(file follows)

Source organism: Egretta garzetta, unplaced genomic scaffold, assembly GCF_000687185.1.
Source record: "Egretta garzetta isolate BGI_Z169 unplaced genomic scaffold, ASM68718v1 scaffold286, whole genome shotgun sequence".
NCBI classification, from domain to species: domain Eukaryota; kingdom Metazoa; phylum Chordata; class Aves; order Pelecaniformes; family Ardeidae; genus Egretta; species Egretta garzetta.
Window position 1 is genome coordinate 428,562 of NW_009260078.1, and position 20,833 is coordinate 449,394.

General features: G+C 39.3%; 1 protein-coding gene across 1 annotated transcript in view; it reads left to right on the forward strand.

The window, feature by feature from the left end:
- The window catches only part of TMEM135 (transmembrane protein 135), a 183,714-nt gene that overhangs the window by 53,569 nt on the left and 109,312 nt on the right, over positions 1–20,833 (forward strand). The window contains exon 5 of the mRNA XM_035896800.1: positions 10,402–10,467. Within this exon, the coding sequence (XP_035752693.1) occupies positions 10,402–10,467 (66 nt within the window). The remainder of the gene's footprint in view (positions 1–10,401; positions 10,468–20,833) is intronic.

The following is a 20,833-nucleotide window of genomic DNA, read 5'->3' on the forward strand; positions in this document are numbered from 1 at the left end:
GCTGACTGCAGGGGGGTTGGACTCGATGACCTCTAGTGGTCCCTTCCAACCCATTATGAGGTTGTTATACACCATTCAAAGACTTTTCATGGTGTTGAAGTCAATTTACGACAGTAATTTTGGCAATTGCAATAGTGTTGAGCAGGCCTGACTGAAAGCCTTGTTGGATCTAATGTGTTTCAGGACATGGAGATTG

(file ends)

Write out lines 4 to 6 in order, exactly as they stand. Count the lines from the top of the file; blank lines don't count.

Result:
Window position 1 is genome coordinate 428,562 of NW_009260078.1, and position 20,833 is coordinate 449,394.

General features: G+C 39.3%; 1 protein-coding gene across 1 annotated transcript in view; it reads left to right on the forward strand.

The window, feature by feature from the left end: